Thunk, Thunk, Thunk-thunk echoed from a tree along the river, and then it stopped. Thunk, Thunk-thunk, Thunk it began again. And there on a branch, was a pileated woodpecker hammering away at the limb. It was a female with her black “mustache”. She kept working on the branch for a while, then flew to the trunk of a nearby tree, but never gave a clear view or moved completely out of the shadows.
More thunking sounded from a tree closer than the one on which the female landed. This emanated from a male (bearing the red “mustache” sported by male pileateds), leading to the conclusion that this was almost certainly a mated pair.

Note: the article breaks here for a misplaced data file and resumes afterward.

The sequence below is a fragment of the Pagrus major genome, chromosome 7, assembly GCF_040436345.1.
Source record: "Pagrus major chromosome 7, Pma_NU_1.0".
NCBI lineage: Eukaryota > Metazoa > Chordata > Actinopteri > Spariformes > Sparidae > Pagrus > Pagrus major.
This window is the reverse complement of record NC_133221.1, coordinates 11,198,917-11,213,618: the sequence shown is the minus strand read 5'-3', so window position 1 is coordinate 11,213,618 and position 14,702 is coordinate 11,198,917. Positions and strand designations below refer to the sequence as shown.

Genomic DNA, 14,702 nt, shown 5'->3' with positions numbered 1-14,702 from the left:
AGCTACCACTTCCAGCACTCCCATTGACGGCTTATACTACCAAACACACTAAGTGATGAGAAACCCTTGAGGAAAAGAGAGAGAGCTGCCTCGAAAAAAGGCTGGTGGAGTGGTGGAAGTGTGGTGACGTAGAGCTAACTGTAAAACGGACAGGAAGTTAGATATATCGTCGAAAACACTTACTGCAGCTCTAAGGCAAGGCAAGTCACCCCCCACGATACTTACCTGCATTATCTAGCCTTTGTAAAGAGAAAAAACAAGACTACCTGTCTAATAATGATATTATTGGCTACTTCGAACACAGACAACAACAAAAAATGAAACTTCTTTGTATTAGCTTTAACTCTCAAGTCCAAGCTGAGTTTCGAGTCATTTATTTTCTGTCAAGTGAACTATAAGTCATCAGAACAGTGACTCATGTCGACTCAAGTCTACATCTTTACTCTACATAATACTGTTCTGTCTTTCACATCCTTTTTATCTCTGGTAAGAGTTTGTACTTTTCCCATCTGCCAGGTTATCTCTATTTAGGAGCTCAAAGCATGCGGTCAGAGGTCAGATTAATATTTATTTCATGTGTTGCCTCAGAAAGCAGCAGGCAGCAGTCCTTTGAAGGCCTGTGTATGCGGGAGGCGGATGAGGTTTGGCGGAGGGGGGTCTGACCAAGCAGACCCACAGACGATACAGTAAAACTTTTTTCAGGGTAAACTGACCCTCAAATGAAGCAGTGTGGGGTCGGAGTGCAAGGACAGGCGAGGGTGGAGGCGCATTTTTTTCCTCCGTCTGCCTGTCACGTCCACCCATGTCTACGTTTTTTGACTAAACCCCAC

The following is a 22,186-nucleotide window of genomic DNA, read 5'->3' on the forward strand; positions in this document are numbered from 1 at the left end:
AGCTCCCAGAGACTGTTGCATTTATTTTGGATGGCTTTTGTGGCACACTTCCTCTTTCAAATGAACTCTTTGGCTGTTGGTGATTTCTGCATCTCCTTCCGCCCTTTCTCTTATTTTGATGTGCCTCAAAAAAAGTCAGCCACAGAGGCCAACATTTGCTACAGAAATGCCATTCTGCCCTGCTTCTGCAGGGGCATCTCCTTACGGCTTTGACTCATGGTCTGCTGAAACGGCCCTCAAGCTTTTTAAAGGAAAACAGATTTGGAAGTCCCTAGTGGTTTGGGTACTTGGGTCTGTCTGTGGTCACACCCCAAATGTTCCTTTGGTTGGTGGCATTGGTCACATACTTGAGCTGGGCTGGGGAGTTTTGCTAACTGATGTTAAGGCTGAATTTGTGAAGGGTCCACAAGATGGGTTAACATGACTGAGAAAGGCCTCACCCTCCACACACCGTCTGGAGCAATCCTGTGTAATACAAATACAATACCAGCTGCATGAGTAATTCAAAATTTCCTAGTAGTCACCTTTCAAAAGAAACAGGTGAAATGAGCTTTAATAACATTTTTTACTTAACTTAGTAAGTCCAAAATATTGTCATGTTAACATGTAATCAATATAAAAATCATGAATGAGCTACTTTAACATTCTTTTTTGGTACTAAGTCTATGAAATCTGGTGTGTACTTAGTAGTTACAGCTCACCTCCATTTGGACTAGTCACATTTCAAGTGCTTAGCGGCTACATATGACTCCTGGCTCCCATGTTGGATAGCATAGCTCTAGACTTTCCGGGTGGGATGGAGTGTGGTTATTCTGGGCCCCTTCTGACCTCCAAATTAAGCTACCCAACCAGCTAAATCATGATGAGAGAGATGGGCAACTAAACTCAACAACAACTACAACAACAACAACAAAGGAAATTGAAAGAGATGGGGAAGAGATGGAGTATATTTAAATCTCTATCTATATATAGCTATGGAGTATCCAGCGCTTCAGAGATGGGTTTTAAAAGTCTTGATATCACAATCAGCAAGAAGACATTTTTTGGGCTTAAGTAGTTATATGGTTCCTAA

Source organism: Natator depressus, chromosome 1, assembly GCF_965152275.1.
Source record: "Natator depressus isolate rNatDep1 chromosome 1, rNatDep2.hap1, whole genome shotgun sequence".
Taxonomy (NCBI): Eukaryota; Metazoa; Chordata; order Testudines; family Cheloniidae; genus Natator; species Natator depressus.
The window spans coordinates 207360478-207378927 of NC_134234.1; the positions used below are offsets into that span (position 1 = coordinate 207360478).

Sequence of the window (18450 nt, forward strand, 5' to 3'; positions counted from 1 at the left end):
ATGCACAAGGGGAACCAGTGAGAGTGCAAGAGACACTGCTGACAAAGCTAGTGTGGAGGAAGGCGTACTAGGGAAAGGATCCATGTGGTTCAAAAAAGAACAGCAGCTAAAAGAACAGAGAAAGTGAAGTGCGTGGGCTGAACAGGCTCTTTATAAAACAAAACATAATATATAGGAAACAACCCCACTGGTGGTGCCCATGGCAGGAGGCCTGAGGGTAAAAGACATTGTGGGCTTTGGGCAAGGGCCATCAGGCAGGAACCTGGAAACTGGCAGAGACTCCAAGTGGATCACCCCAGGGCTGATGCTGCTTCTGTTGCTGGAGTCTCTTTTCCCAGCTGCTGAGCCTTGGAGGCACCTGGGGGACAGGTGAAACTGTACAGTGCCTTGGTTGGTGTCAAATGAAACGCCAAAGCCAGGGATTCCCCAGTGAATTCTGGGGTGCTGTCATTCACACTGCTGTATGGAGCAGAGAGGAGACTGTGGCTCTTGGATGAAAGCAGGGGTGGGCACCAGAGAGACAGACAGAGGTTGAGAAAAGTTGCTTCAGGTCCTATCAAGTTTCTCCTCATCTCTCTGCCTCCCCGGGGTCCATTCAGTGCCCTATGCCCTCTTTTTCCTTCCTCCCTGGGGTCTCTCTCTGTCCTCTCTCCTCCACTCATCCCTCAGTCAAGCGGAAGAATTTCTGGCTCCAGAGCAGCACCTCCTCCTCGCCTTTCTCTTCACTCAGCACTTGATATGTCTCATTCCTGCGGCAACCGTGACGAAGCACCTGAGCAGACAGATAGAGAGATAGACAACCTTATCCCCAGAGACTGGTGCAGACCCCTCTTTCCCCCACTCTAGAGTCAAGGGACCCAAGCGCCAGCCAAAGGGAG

He was feeding at a limb on a riverside silver maple, rapidly gulping insects as he extracted them from the wood –
Carpenter ants, which live in both live and dead trees, are a favorite food of pileated woodpeckers. In watching the video of this male he certainly seemed to be feeding on ants –
Pileated woodpeckers are usually quite wary, but this bird was so preoccupied with his meal that he ignored me as I turned and slowly walked away.